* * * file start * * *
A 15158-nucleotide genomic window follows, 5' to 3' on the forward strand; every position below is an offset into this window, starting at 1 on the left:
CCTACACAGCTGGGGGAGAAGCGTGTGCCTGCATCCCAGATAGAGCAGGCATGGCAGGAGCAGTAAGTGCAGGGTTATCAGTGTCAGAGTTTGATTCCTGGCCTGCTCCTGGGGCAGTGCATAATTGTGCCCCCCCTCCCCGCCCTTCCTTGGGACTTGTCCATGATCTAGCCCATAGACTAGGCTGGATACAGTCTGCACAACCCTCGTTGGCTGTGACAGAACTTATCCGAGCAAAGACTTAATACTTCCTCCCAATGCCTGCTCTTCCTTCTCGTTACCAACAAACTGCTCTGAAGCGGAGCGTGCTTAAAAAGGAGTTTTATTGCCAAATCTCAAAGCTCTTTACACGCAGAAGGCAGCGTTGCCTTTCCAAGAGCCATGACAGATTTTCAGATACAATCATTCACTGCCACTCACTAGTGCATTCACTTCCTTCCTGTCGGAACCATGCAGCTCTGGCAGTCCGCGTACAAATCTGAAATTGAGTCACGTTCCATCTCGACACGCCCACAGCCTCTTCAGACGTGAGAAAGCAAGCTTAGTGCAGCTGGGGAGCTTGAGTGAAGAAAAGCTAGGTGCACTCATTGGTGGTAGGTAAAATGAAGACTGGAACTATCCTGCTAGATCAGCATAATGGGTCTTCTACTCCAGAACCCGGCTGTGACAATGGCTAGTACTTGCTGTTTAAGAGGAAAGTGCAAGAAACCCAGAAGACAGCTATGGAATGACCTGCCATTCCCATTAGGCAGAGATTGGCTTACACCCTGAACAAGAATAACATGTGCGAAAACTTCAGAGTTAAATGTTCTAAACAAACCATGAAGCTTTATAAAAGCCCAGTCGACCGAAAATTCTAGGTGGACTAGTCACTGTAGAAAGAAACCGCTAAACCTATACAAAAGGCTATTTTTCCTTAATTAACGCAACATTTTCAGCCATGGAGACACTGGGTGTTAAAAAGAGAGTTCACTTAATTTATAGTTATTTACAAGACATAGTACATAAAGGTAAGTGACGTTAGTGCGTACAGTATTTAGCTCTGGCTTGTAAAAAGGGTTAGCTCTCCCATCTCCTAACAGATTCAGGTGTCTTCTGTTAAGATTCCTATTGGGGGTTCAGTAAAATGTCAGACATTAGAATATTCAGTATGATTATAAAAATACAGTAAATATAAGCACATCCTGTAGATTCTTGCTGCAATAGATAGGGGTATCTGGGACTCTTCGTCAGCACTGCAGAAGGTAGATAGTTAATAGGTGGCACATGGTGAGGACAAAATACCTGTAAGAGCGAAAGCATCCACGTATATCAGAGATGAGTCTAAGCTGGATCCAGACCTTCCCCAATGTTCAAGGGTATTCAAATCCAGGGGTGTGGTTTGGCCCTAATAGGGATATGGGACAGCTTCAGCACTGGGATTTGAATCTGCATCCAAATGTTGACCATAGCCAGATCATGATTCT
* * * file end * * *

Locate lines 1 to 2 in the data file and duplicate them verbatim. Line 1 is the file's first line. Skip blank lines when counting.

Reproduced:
A 15158-nucleotide genomic window follows, 5' to 3' on the forward strand; every position below is an offset into this window, starting at 1 on the left:
CCTACACAGCTGGGGGAGAAGCGTGTGCCTGCATCCCAGATAGAGCAGGCATGGCAGGAGCAGTAAGTGCAGGGTTATCAGTGTCAGAGTTTGATTCCTGGCCTGCTCCTGGGGCAGTGCATAATTGTGCCCCCCCTCCCCGCCCTTCCTTGGGACTTGTCCATGATCTAGCCCATAGACTAGGCTGGATACAGTCTGCACAACCCTCGTTGGCTGTGACAGAACTTATCCGAGCAAAGACTTAATACTTCCTCCCAATGCCTGCTCTTCCTTCTCGTTACCAACAAACTGCTCTGAAGCGGAGCGTGCTTAAAAAGGAGTTTTATTGCCAAATCTCAAAGCTCTTTACACGCAGAAGGCAGCGTTGCCTTTCCAAGAGCCATGACAGATTTTCAGATACAATCATTCACTGCCACTCACTAGTGCATTCACTTCCTTCCTGTCGGAACCATGCAGCTCTGGCAGTCCGCGTACAAATCTGAAATTGAGTCACGTTCCATCTCGACACGCCCACAGCCTCTTCAGACGTGAGAAAGCAAGCTTAGTGCAGCTGGGGAGCTTGAGTGAAGAAAAGCTAGGTGCACTCATTGGTGGTAGGTAAAATGAAGACTGGAACTATCCTGCTAGATCAGCATAATGGGTCTTCTACTCCAGAACCCGGCTGTGACAATGGCTAGTACTTGCTGTTTAAGAGGAAAGTGCAAGAAACCCAGAAGACAGCTATGGAATGACCTGCCATTCCCATTAGGCAGAGATTGGCTTACACCCTGAACAAGAATAACATGTGCGAAAACTTCAGAGTTAAATGTTCTAAACAAACCATGAAGCTTTATAAAAGCCCAGTCGACCGAAAATTCTAGGTGGACTAGTCACTGTAGAAAGAAACCGCTAAACCTATACAAAAGGCTATTTTTCCTTAATTAACGCAACATTTTCAGCCATGGAGACACTGGGTGTTAAAAAGAGAGTTCACTTAATTTATAGTTATTTACAAGACATAGTACATAAAGGTAAGTGACGTTAGTGCGTACAGTATTTAGCTCTGGCTTGTAAAAAGGGTTAGCTCTCCCATCTCCTAACAGATTCAGGTGTCTTCTGTTAAGATTCCTATTGGGGGTTCAGTAAAATGTCAGACATTAGAATATTCAGTATGATTATAAAAATACAGTAAATATAAGCACATCCTGTAGATTCTTGCTGCAATAGATAGGGGTATCTGGGACTCTTCGTCAGCACTGCAGAAGGTAGATAGTTAATAGGTGGCACATGGTGAGGACAAAATACCTGTAAGAGCGAAAGCATCCACGTATATCAGAGATGAGTCTAAGCTGGATCCAGACCTTCCCCAATGTTCAAGGGTATTCAAATCCAGGGGTGTGGTTTGGCCCTAATAGGGATATGGGACAGCTTCAGCACTGGGATTTGAATCTGCATCCAAATGTTGACCATAGCCAGATCATGATTCT